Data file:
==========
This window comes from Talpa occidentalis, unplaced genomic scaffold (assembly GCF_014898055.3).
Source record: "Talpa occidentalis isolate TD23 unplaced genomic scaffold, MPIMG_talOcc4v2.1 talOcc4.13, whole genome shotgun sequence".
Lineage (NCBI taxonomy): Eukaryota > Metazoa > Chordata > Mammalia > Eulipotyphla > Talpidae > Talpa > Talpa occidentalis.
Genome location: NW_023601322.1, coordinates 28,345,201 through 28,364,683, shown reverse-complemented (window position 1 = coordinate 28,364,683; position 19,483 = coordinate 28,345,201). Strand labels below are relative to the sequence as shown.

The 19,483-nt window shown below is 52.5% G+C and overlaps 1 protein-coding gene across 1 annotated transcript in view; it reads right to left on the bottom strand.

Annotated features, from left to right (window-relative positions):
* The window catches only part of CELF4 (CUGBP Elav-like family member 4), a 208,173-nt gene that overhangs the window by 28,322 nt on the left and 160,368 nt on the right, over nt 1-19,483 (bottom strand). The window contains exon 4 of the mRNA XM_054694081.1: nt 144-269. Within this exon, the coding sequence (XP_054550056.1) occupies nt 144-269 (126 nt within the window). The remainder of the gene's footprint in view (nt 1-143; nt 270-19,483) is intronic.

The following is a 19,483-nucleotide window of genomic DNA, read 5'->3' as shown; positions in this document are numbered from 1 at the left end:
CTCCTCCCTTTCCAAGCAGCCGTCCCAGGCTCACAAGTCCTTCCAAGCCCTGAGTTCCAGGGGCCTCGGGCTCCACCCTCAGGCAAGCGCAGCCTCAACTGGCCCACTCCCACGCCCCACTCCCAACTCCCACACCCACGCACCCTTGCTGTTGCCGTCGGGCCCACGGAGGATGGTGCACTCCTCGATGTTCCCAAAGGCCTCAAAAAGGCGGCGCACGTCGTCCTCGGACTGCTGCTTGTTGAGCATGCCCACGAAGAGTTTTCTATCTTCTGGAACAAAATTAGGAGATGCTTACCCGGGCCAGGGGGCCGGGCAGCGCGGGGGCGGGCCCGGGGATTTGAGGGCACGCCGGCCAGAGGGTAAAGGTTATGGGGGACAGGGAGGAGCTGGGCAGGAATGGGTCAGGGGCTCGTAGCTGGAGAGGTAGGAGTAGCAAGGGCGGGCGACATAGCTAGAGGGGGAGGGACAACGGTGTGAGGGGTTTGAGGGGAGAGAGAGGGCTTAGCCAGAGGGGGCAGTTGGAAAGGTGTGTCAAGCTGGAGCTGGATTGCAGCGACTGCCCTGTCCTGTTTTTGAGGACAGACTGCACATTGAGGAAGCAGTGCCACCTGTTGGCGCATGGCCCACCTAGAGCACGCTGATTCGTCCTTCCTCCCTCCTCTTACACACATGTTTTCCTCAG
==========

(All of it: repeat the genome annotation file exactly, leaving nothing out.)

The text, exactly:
This window comes from Talpa occidentalis, unplaced genomic scaffold (assembly GCF_014898055.3).
Source record: "Talpa occidentalis isolate TD23 unplaced genomic scaffold, MPIMG_talOcc4v2.1 talOcc4.13, whole genome shotgun sequence".
Lineage (NCBI taxonomy): Eukaryota > Metazoa > Chordata > Mammalia > Eulipotyphla > Talpidae > Talpa > Talpa occidentalis.
Genome location: NW_023601322.1, coordinates 28,345,201 through 28,364,683, shown reverse-complemented (window position 1 = coordinate 28,364,683; position 19,483 = coordinate 28,345,201). Strand labels below are relative to the sequence as shown.

The 19,483-nt window shown below is 52.5% G+C and overlaps 1 protein-coding gene across 1 annotated transcript in view; it reads right to left on the bottom strand.

Annotated features, from left to right (window-relative positions):
* The window catches only part of CELF4 (CUGBP Elav-like family member 4), a 208,173-nt gene that overhangs the window by 28,322 nt on the left and 160,368 nt on the right, over nt 1-19,483 (bottom strand). The window contains exon 4 of the mRNA XM_054694081.1: nt 144-269. Within this exon, the coding sequence (XP_054550056.1) occupies nt 144-269 (126 nt within the window). The remainder of the gene's footprint in view (nt 1-143; nt 270-19,483) is intronic.

The following is a 19,483-nucleotide window of genomic DNA, read 5'->3' as shown; positions in this document are numbered from 1 at the left end:
CTCCTCCCTTTCCAAGCAGCCGTCCCAGGCTCACAAGTCCTTCCAAGCCCTGAGTTCCAGGGGCCTCGGGCTCCACCCTCAGGCAAGCGCAGCCTCAACTGGCCCACTCCCACGCCCCACTCCCAACTCCCACACCCACGCACCCTTGCTGTTGCCGTCGGGCCCACGGAGGATGGTGCACTCCTCGATGTTCCCAAAGGCCTCAAAAAGGCGGCGCACGTCGTCCTCGGACTGCTGCTTGTTGAGCATGCCCACGAAGAGTTTTCTATCTTCTGGAACAAAATTAGGAGATGCTTACCCGGGCCAGGGGGCCGGGCAGCGCGGGGGCGGGCCCGGGGATTTGAGGGCACGCCGGCCAGAGGGTAAAGGTTATGGGGGACAGGGAGGAGCTGGGCAGGAATGGGTCAGGGGCTCGTAGCTGGAGAGGTAGGAGTAGCAAGGGCGGGCGACATAGCTAGAGGGGGAGGGACAACGGTGTGAGGGGTTTGAGGGGAGAGAGAGGGCTTAGCCAGAGGGGGCAGTTGGAAAGGTGTGTCAAGCTGGAGCTGGATTGCAGCGACTGCCCTGTCCTGTTTTTGAGGACAGACTGCACATTGAGGAAGCAGTGCCACCTGTTGGCGCATGGCCCACCTAGAGCACGCTGATTCGTCCTTCCTCCCTCCTCTTACACACATGTTTTCCTCAG